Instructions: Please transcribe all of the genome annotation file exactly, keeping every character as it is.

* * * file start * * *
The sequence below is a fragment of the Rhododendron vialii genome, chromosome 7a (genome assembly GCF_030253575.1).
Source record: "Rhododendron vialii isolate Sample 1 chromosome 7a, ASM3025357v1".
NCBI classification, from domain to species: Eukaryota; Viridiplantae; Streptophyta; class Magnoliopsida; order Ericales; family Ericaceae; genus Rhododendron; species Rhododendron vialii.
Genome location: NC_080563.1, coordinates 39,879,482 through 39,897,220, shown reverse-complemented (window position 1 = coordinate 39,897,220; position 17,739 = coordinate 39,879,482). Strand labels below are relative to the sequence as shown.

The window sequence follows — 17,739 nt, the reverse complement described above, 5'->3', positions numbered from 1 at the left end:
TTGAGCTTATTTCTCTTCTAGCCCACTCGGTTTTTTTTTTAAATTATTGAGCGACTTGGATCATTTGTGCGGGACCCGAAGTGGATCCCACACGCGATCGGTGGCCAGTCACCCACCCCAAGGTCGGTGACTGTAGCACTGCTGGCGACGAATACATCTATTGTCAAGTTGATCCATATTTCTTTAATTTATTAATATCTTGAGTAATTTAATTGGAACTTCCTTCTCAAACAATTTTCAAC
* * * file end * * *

The sequence below is a fragment of the Rhododendron vialii genome, chromosome 7a (genome assembly GCF_030253575.1).
Source record: "Rhododendron vialii isolate Sample 1 chromosome 7a, ASM3025357v1".
NCBI classification, from domain to species: Eukaryota; Viridiplantae; Streptophyta; class Magnoliopsida; order Ericales; family Ericaceae; genus Rhododendron; species Rhododendron vialii.
Genome location: NC_080563.1, coordinates 39,879,482 through 39,897,220, shown reverse-complemented (window position 1 = coordinate 39,897,220; position 17,739 = coordinate 39,879,482). Strand labels below are relative to the sequence as shown.

The window sequence follows — 17,739 nt, the reverse complement described above, 5'->3', positions numbered from 1 at the left end:
TTGAGCTTATTTCTCTTCTAGCCCACTCGGTTTTTTTTTTAAATTATTGAGCGACTTGGATCATTTGTGCGGGACCCGAAGTGGATCCCACACGCGATCGGTGGCCAGTCACCCACCCCAAGGTCGGTGACTGTAGCACTGCTGGCGACGAATACATCTATTGTCAAGTTGATCCATATTTCTTTAATTTATTAATATCTTGAGTAATTTAATTGGAACTTCCTTCTCAAACAATTTTCAAC